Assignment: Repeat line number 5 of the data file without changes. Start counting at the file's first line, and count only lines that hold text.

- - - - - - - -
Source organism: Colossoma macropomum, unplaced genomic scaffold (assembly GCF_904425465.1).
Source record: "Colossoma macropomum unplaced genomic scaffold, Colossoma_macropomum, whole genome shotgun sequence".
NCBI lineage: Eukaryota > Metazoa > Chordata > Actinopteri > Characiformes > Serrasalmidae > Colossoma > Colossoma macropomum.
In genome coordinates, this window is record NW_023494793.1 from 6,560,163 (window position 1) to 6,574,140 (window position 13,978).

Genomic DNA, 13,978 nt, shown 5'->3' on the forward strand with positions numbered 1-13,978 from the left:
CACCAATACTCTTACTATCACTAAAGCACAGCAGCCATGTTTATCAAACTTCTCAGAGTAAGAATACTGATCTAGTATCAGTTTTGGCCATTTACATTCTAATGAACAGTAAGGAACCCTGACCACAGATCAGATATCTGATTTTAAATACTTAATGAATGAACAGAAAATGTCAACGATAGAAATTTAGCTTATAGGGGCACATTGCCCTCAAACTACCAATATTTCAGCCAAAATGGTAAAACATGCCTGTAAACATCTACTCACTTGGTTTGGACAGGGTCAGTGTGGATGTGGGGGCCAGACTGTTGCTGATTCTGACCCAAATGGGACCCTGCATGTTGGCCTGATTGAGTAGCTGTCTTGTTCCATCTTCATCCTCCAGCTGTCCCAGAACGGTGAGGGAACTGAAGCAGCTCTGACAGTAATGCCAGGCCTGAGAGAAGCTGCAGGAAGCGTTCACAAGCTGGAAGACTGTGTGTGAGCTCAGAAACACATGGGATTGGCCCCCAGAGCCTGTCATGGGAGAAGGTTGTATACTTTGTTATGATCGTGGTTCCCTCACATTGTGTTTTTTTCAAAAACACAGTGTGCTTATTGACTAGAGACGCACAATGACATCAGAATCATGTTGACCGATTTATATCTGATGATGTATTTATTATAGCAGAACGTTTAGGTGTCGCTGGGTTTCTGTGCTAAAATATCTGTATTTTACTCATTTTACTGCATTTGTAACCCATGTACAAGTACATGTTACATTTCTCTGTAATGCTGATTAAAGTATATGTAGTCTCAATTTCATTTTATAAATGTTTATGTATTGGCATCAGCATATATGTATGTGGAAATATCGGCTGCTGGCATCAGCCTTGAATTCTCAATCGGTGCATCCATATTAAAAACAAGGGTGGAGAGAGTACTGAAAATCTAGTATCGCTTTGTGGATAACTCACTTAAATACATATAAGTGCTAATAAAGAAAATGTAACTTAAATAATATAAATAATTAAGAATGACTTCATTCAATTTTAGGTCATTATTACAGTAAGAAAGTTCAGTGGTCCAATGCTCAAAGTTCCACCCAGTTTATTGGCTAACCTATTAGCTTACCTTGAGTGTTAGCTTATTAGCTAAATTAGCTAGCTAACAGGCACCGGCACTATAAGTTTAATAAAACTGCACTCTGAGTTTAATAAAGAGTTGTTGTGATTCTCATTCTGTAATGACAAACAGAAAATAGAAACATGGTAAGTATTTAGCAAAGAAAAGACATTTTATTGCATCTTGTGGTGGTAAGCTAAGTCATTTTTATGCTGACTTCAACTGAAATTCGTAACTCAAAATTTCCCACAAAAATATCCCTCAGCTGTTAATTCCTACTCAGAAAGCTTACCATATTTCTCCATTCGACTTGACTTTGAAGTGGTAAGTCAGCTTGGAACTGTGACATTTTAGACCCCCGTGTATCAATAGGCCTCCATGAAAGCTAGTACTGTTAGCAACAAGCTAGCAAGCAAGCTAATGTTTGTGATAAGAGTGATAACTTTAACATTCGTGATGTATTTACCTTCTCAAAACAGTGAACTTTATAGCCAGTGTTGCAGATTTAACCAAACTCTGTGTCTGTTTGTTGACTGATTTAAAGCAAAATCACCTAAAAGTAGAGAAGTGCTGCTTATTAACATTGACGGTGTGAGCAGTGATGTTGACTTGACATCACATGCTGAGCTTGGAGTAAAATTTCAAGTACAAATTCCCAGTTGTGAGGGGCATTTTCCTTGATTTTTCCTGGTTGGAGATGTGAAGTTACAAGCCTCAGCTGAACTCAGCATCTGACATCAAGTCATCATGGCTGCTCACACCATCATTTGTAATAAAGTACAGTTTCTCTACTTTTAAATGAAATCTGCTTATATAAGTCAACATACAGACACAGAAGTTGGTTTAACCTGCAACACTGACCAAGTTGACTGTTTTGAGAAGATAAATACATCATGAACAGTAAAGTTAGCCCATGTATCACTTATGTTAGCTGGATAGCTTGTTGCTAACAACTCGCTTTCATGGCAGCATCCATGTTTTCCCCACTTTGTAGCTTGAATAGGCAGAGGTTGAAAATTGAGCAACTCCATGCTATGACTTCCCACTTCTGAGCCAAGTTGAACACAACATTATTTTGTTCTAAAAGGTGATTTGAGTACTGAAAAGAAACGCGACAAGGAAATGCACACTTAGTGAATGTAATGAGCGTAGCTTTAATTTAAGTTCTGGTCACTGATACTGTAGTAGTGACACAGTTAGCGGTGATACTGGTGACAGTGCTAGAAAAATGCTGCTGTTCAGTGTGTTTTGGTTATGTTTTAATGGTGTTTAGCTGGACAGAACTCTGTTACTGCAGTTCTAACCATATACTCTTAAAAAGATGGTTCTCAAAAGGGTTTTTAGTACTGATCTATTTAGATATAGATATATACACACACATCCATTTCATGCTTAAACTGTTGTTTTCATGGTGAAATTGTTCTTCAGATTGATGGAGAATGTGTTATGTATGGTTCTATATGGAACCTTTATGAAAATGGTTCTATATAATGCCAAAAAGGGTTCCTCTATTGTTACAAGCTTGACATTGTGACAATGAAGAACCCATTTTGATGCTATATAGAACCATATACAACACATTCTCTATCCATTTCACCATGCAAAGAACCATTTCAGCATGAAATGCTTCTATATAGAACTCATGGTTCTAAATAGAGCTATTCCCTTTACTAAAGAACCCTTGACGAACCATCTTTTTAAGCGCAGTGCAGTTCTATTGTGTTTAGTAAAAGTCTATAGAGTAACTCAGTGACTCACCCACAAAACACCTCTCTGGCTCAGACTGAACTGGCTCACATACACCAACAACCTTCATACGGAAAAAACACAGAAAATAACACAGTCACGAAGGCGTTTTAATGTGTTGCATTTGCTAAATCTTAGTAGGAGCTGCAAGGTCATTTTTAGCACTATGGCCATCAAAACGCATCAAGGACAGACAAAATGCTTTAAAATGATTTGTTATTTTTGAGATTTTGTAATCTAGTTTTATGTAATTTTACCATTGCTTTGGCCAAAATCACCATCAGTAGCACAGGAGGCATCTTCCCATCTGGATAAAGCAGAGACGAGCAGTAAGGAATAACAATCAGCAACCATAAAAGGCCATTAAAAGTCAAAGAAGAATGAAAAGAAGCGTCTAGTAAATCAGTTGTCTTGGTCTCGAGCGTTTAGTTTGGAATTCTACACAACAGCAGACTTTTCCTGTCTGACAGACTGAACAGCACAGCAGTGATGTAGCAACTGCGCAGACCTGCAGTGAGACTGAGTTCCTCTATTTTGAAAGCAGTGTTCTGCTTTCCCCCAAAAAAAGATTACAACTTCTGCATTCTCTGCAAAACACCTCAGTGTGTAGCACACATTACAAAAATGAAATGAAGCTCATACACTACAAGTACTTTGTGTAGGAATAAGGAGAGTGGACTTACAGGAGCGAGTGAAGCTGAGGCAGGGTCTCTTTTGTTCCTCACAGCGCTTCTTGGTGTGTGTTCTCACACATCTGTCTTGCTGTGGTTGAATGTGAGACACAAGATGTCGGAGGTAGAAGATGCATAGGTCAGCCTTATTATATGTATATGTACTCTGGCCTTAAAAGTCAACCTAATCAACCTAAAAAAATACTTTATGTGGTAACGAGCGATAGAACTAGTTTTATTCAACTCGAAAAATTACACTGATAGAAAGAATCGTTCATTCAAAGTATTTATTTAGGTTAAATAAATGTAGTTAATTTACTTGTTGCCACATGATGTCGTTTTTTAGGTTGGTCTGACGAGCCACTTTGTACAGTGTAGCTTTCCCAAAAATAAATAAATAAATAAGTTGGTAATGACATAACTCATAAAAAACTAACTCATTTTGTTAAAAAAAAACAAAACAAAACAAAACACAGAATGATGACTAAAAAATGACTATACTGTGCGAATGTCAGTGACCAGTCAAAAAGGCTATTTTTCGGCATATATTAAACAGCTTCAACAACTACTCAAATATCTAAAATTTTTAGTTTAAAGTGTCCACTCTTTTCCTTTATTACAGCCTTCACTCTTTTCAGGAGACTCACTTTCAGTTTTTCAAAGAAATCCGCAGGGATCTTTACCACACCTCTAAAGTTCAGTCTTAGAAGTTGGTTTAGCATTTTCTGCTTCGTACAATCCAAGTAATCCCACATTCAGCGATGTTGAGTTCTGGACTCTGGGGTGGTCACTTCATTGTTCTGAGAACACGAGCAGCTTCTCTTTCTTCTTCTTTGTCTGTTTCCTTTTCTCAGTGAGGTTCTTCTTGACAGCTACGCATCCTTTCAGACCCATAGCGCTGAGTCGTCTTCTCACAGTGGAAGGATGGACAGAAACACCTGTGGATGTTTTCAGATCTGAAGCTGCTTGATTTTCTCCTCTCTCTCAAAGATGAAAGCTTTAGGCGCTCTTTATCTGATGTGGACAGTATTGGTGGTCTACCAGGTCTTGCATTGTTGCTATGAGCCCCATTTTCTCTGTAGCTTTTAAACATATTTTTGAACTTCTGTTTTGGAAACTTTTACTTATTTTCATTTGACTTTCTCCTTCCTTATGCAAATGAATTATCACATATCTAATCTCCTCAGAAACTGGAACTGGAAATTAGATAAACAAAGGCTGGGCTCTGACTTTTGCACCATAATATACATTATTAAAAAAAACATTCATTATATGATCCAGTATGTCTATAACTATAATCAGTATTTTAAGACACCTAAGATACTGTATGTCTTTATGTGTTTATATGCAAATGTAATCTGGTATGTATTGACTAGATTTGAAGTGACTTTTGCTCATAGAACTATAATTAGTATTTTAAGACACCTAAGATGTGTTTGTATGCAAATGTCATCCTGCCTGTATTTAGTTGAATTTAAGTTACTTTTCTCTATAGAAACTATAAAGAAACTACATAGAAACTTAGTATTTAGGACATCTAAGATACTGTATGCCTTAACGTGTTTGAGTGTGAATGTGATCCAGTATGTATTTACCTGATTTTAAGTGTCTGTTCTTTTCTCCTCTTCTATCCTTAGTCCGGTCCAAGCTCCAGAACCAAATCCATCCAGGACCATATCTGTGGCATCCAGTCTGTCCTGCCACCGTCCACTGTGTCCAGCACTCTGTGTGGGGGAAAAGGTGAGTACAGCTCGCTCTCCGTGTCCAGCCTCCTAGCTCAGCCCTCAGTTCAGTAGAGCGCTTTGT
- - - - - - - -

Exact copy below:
Genomic DNA, 13,978 nt, shown 5'->3' on the forward strand with positions numbered 1-13,978 from the left: